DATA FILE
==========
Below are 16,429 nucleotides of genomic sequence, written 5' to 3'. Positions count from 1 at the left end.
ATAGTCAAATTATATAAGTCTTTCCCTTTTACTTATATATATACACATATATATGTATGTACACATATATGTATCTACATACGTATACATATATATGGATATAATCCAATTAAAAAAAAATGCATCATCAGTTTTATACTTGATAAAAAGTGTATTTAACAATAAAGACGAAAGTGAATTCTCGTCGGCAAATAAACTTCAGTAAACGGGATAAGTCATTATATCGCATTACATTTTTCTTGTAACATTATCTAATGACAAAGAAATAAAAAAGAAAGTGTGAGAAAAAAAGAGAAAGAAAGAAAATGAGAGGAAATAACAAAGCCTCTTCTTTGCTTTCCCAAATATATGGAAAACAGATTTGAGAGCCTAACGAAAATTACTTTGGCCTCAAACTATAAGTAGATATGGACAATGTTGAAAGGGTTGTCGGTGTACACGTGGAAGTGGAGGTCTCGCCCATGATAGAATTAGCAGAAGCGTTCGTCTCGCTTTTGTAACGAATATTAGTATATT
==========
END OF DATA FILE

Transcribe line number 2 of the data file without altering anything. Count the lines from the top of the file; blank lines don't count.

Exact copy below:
ATAGTCAAATTATATAAGTCTTTCCCTTTTACTTATATATATACACATATATATGTATGTACACATATATGTATCTACATACGTATACATATATATGGATATAATCCAATTAAAAAAAAATGCATCATCAGTTTTATACTTGATAAAAAGTGTATTTAACAATAAAGACGAAAGTGAATTCTCGTCGGCAAATAAACTTCAGTAAACGGGATAAGTCATTATATCGCATTACATTTTTCTTGTAACATTATCTAATGACAAAGAAATAAAAAAGAAAGTGTGAGAAAAAAAGAGAAAGAAAGAAAATGAGAGGAAATAACAAAGCCTCTTCTTTGCTTTCCCAAATATATGGAAAACAGATTTGAGAGCCTAACGAAAATTACTTTGGCCTCAAACTATAAGTAGATATGGACAATGTTGAAAGGGTTGTCGGTGTACACGTGGAAGTGGAGGTCTCGCCCATGATAGAATTAGCAGAAGCGTTCGTCTCGCTTTTGTAACGAATATTAGTATATT